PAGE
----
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Renowned Historian Examines Agatha Christie's Life At The Emirates Literature Festival In Dubai

British historian and broadcaster Lucy Worsley and Icelandic thriller author Ragnar Jonasson discussed all things Agatha Christie (1890-1976), the legendary British detective writer, in a sold-out, hour-long lecture at the Emirates Literature Festival. The best-selling "Queen of Crime" has been a working author for more than fifty years and has had a spectacular life and career filled with ups and downs.

She self-taught reading at age 5, wrote 66 detective books, surfed in Hawaii, and persevered through an acrimonious divorce. In her eighties, the queen knighted her after she sold more than two billion books. It may be said that Christie was a warrior, and her go-to weapon was the pen.

Worsley has a new biography of the author, and Jonasson has translated more than a dozen of Christie's books into Icelandic. To the listening assembly in Dubai, Worsley said: “Somebody like Agatha Christie can sometimes be put into this box that’s marked with the words ‘difficult women.’ You aren’t immediately likable, aren’t immediately knowable, aren’t all sweet and light.

“It strikes me that very often when a woman is put into that category in people’s minds it’s because she is breaking the rules as they are perceived for women at the time.”

Christie's family archive was accessible to Worsley, who wrote her book during the pandemic and did research in her Georgian summer house in Devon, England. Often referred to as the "golden age of crime fiction," Christie started taking her work seriously in the 1920s. Worsley thinks that Christie's journey began during the First World War, when she served as a nurse. Between the 1920s and 1940, when Christie was at her best, she consistently seemed to exceed other contemporary mystery writers.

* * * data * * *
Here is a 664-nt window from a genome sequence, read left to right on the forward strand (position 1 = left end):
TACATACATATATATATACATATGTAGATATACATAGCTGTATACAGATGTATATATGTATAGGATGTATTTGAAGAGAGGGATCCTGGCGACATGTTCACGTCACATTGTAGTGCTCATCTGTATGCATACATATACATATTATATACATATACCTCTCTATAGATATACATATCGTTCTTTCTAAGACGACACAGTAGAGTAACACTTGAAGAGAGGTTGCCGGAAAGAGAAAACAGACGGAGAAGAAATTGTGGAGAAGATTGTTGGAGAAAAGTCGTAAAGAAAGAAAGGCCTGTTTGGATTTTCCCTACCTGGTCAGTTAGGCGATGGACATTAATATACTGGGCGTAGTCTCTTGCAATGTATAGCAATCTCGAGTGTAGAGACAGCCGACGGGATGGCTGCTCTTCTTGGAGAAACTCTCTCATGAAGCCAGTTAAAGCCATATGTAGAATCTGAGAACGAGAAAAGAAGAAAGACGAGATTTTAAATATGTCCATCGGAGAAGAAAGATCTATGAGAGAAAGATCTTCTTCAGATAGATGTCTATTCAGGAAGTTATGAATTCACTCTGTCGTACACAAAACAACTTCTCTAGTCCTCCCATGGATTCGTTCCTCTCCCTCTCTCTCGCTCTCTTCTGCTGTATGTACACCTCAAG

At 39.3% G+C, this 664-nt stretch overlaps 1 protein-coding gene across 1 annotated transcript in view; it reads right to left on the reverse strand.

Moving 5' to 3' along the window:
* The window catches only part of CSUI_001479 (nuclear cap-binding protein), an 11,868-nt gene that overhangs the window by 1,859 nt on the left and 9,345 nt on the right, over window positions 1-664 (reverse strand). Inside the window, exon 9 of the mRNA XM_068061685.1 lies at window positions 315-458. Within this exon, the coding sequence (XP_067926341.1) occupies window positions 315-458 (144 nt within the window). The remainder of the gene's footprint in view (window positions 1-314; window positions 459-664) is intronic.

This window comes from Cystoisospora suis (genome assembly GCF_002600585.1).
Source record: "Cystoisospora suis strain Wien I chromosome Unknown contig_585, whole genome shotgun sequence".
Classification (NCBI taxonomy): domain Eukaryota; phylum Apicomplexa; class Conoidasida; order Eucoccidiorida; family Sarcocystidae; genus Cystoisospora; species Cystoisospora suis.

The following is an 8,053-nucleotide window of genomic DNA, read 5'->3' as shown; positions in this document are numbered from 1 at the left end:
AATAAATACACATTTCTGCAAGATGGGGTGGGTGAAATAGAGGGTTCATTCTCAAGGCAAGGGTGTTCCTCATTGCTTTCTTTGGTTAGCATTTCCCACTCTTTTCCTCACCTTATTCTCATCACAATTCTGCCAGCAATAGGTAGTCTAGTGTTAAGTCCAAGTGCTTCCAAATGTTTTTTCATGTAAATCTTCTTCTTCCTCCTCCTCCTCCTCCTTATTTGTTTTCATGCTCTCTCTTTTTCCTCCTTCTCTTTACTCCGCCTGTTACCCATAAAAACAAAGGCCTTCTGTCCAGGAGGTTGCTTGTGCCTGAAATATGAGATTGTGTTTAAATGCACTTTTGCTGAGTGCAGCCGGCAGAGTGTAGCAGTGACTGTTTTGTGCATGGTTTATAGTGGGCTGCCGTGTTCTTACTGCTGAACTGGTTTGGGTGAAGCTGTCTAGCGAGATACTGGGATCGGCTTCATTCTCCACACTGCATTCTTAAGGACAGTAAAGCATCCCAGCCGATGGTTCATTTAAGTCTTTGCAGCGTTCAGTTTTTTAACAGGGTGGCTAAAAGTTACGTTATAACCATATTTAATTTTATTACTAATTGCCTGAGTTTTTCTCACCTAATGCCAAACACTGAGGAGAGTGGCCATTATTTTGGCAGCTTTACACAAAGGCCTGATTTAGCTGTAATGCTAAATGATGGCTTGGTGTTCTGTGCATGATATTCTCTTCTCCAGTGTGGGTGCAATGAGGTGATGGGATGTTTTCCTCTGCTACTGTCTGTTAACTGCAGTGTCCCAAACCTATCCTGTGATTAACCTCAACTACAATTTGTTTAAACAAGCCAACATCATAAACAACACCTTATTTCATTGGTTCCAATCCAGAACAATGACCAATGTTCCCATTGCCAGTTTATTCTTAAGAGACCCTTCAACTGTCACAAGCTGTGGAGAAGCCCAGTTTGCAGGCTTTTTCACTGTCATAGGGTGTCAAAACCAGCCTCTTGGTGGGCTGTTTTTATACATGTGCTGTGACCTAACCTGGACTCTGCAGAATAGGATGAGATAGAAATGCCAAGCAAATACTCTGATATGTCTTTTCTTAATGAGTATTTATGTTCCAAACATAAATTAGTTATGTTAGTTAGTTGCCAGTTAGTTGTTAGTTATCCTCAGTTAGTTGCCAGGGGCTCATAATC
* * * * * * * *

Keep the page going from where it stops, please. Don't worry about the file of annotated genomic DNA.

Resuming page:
The discussion also covered Christie's personal struggles, such as her notorious 1926 disappearance in which she spent 11 days hiding from the public as a result of her first husband's adultery. Christie's works were not as popular as they had been in the earlier years of her career because she was experiencing the first signs of dementia. However, her daring journeys to the Middle East produced timeless masterpieces like "Death on the Nile" and "Murder on the Orient Express," among other works. Furthermore, she first met archaeologist Max Mallowan, her second husband of more than 40 years, in Iraq.

Given the ongoing creation of movies and television series based on Christie's books, interest in her writings is still quite high. These not only draw in devoted followers but—and this is arguably most crucial—they also make her work known to future generations.

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